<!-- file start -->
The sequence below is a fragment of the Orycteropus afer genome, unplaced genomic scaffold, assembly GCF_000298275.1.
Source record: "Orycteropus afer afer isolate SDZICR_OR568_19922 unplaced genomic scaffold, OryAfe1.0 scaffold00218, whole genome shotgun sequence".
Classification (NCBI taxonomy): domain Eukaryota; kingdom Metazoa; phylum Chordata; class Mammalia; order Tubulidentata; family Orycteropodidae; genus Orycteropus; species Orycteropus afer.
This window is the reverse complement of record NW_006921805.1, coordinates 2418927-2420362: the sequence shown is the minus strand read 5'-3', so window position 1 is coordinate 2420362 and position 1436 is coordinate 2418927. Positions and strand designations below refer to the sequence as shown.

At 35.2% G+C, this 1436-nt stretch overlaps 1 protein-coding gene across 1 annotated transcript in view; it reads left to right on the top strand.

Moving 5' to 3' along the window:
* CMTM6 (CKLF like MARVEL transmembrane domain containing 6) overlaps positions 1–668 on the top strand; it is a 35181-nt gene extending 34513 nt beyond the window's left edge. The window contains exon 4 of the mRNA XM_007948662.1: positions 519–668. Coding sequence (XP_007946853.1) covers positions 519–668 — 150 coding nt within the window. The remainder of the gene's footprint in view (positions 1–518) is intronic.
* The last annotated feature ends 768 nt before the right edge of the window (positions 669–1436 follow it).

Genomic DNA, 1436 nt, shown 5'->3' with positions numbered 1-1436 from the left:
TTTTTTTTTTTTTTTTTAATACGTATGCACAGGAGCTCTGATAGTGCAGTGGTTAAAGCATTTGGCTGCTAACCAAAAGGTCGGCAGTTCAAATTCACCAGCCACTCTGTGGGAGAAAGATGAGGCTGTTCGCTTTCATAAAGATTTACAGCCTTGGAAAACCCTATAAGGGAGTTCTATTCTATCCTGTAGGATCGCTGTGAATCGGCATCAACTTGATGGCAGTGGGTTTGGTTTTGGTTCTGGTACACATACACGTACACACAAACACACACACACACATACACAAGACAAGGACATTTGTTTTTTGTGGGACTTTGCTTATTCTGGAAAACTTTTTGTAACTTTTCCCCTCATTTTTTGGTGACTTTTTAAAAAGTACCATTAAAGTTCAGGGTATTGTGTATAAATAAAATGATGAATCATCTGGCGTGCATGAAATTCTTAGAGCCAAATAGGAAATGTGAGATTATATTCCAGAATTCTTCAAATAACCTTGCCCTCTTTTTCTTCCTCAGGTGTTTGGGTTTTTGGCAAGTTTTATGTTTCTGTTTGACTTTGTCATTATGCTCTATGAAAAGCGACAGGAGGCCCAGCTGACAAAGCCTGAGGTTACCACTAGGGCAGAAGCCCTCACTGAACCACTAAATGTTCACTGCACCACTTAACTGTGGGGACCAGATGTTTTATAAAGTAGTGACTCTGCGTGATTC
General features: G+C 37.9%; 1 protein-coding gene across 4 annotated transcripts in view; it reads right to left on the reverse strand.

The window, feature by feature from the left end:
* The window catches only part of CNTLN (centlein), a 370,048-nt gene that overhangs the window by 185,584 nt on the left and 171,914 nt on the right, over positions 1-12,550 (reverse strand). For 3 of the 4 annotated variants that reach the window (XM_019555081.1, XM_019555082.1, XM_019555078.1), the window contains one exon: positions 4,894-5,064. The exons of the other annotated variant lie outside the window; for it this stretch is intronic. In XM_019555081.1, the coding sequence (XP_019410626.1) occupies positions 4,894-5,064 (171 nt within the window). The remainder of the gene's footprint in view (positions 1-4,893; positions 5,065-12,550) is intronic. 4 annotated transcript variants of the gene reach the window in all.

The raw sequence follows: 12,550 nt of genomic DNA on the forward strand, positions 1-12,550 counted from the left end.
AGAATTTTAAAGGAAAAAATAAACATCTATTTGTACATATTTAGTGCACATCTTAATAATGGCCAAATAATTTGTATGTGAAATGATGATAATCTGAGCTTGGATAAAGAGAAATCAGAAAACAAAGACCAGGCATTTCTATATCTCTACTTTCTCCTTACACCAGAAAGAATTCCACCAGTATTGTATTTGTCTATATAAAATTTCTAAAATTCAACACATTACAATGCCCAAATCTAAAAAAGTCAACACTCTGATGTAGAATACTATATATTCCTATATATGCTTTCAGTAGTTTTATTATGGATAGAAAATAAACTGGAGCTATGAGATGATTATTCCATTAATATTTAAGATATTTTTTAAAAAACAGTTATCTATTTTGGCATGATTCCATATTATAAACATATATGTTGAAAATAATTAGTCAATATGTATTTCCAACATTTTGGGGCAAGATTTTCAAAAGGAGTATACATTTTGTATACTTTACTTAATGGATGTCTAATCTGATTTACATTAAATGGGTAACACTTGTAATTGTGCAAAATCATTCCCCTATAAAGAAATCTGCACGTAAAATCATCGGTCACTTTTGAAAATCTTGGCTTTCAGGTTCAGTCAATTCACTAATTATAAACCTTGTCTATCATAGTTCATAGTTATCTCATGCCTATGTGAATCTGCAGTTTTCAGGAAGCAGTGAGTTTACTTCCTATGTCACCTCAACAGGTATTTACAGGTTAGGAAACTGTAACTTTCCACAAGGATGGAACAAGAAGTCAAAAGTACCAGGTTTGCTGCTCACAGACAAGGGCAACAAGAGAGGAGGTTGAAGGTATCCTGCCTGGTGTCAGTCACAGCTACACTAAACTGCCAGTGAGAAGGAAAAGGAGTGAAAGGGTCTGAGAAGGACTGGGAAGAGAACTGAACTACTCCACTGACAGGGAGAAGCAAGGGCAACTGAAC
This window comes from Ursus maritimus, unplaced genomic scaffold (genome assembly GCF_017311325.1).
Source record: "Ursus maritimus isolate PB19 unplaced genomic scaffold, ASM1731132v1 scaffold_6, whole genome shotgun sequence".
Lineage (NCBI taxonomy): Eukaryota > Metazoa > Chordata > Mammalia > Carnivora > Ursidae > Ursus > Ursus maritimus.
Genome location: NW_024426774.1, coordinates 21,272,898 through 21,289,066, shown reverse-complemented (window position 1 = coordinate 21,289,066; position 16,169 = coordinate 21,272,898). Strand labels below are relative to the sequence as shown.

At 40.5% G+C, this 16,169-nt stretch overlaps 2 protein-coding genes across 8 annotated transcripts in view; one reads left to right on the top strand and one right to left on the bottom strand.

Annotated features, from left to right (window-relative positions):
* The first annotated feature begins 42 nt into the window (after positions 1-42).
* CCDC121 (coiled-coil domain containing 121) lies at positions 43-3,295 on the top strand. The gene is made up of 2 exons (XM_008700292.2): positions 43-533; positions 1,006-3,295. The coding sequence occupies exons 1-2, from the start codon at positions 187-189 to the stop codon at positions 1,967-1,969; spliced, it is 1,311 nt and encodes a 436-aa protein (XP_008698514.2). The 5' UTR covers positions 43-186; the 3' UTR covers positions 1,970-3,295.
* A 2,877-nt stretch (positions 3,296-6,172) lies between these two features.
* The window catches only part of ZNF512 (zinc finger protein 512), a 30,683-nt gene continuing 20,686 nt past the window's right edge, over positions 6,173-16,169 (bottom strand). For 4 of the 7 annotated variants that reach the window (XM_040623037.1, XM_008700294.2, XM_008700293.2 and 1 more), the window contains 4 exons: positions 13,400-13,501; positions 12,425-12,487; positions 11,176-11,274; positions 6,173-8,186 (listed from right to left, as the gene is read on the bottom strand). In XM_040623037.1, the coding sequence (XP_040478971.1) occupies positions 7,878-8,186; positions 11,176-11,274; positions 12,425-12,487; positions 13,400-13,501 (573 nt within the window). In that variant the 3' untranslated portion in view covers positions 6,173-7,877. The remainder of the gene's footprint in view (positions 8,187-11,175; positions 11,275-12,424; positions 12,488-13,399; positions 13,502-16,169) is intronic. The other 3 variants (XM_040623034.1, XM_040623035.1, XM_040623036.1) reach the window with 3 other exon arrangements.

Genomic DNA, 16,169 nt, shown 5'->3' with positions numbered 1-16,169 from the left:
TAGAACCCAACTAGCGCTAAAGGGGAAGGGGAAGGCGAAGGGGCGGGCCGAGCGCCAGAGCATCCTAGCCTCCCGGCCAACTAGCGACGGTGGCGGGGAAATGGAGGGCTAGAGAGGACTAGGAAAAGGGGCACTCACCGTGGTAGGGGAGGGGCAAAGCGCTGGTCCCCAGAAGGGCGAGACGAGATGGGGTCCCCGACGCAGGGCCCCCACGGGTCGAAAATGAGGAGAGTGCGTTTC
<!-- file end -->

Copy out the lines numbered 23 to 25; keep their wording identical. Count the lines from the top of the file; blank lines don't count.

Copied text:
* CCDC121 (coiled-coil domain containing 121) lies at positions 43-3,295 on the top strand. The gene is made up of 2 exons (XM_008700292.2): positions 43-533; positions 1,006-3,295. The coding sequence occupies exons 1-2, from the start codon at positions 187-189 to the stop codon at positions 1,967-1,969; spliced, it is 1,311 nt and encodes a 436-aa protein (XP_008698514.2). The 5' UTR covers positions 43-186; the 3' UTR covers positions 1,970-3,295.
* A 2,877-nt stretch (positions 3,296-6,172) lies between these two features.
* The window catches only part of ZNF512 (zinc finger protein 512), a 30,683-nt gene continuing 20,686 nt past the window's right edge, over positions 6,173-16,169 (bottom strand). For 4 of the 7 annotated variants that reach the window (XM_040623037.1, XM_008700294.2, XM_008700293.2 and 1 more), the window contains 4 exons: positions 13,400-13,501; positions 12,425-12,487; positions 11,176-11,274; positions 6,173-8,186 (listed from right to left, as the gene is read on the bottom strand). In XM_040623037.1, the coding sequence (XP_040478971.1) occupies positions 7,878-8,186; positions 11,176-11,274; positions 12,425-12,487; positions 13,400-13,501 (573 nt within the window). In that variant the 3' untranslated portion in view covers positions 6,173-7,877. The remainder of the gene's footprint in view (positions 8,187-11,175; positions 11,275-12,424; positions 12,488-13,399; positions 13,502-16,169) is intronic. The other 3 variants (XM_040623034.1, XM_040623035.1, XM_040623036.1) reach the window with 3 other exon arrangements.